It looks like it is not good news for the customers either. As far as I can tell O-Matrix has jumped in price from $365 (as listed at www.sciencesoftware.com) to $950 on the TecPlot site. The developer kit from $420 to $2500.


Friday, March 23, 2007

MathCAD drops Maple

I have finally confirmed what a reader pointed out to us a couple of weeks ago. The new MathCAD 14 has dropped the Maple engine which previously powered its symbolic calculations.

I wrote about plans to do this back in Jan 2006, though I predicted the wrong replacement. The MathCAD gig goes to Mupad. PTC's only explanatory comment was this "improves robustness". While anyone who reads comp.soft-sys.math.maple knows that Maple bugginess is a recurrent theme, the truth is probably more likely to be a cost cutting exercise.

Mupad also replaced Maple as the engine in Scientific Workplace a few years earlier and one must speculate that Mupad will now have its sights set on the one remaining Maple OEM deal, the Matlab Symbolic Toolbox. Perhaps this helps to explain Maplesoft's recent re-implementation of the toolbox, to put it under their own control?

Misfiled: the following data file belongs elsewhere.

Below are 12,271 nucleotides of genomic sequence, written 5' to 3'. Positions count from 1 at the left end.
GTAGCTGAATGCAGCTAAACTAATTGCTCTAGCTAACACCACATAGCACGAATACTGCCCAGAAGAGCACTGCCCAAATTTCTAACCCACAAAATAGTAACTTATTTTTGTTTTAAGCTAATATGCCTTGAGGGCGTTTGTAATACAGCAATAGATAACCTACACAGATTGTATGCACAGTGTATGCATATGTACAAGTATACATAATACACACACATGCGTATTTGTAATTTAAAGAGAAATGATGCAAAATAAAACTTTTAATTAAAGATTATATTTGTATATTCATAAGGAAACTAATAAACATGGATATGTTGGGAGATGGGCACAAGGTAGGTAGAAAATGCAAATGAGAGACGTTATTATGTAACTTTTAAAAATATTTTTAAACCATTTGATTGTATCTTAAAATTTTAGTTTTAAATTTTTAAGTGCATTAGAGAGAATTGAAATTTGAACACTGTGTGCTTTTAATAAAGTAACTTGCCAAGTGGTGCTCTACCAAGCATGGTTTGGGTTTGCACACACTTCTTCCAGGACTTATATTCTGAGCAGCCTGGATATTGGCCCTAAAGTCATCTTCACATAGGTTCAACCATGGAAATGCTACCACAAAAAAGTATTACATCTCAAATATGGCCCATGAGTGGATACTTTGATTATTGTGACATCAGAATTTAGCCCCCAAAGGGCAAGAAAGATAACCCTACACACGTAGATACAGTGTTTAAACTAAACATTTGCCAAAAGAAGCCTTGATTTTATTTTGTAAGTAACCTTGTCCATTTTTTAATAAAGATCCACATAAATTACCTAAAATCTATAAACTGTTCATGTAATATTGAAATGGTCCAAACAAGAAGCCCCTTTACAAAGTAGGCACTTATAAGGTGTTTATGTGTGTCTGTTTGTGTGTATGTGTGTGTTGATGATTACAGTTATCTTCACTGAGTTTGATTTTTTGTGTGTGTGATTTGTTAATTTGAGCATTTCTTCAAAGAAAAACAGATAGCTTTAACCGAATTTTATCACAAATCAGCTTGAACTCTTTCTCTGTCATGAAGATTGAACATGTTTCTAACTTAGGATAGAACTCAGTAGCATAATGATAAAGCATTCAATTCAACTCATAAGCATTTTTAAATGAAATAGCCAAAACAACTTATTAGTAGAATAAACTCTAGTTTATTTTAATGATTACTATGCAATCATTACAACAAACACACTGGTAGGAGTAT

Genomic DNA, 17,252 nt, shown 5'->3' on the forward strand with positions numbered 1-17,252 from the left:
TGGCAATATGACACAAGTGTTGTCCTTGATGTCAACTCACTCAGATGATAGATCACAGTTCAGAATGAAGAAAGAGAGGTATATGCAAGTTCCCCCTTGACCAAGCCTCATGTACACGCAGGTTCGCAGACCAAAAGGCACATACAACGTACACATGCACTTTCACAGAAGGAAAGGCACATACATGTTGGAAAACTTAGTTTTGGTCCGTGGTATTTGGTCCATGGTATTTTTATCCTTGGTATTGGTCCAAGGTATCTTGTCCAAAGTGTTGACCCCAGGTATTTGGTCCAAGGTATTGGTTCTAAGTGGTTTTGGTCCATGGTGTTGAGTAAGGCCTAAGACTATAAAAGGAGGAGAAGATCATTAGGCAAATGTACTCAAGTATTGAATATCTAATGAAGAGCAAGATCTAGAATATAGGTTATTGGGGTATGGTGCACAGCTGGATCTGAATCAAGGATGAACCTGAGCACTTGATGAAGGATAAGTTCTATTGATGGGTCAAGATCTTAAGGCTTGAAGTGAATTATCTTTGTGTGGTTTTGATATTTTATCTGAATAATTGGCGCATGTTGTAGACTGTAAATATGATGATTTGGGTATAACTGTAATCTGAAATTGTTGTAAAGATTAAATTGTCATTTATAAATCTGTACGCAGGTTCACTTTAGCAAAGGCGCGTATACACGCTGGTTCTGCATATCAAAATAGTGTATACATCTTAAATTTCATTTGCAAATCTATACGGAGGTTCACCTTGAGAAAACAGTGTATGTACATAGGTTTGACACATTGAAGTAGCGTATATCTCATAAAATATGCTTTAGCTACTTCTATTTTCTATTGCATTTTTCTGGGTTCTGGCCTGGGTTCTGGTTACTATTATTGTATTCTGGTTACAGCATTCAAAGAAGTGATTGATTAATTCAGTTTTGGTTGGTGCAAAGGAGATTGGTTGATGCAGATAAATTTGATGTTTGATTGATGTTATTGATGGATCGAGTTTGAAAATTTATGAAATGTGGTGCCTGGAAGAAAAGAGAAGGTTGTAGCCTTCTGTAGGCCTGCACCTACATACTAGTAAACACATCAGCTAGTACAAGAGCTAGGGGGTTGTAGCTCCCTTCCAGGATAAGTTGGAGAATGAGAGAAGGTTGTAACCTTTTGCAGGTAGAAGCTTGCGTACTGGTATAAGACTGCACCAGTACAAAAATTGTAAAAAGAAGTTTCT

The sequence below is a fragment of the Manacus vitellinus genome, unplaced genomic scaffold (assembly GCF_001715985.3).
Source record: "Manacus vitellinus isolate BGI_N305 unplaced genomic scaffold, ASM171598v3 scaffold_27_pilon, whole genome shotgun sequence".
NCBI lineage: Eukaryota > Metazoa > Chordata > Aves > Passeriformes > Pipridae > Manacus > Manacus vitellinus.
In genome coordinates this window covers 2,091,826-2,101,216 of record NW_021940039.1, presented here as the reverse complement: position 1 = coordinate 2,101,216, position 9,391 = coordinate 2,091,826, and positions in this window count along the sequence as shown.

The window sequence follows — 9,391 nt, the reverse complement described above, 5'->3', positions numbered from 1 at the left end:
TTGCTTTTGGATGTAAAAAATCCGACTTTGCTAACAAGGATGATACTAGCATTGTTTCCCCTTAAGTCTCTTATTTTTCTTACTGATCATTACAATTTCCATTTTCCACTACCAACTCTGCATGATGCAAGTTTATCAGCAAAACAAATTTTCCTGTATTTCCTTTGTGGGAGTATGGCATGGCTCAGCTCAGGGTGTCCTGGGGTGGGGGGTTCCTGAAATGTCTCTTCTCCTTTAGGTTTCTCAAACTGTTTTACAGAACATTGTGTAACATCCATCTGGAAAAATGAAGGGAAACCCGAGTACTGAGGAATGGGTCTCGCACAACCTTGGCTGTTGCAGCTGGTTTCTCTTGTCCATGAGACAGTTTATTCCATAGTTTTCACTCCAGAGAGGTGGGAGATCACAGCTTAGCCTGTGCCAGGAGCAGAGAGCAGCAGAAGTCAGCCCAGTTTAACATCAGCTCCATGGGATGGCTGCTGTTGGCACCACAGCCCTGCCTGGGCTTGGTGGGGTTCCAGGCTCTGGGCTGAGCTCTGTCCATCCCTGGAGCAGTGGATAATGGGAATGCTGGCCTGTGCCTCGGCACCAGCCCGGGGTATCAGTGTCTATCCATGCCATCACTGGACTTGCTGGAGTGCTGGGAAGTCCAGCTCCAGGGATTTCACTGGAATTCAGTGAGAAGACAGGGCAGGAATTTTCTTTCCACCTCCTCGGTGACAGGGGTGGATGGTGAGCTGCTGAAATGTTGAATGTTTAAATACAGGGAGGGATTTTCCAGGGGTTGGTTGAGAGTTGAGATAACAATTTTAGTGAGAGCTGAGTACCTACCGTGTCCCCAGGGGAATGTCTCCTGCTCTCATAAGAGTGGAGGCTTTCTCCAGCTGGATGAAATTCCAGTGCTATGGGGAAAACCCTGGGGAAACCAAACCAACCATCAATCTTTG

Stable income from this deal will be a much needed boost to Mupad, who had seemed in trouble a year ago. Likewise, this must represent a significant loss to Maplesoft. A few weeks ago I wrote a piece called "Maple loses three million users" which was a dig at press release bullshit. But now, it seems, it was partly true. If PTC is to be believed, this will remove Maple technology from between 1.4 and 1.8 million desktops, over the upgrade cycle.

Tuesday, March 20, 2007

FORTRAN developer dies

John Backus, who lead the IBM team that developed FORTRAN in the 1950s has died at the age of 82.

While I am no fan of FORTRAN (probably because I had already learned some more recent languages before I was taught the (then current) 1977 version), there is no doubt that it revolutionized computing and has had a long lasting effect on scientific computing.

With a more subtle effect, he also worked on early functional programming languages FP, and FL.

The NYT obituary can be read here.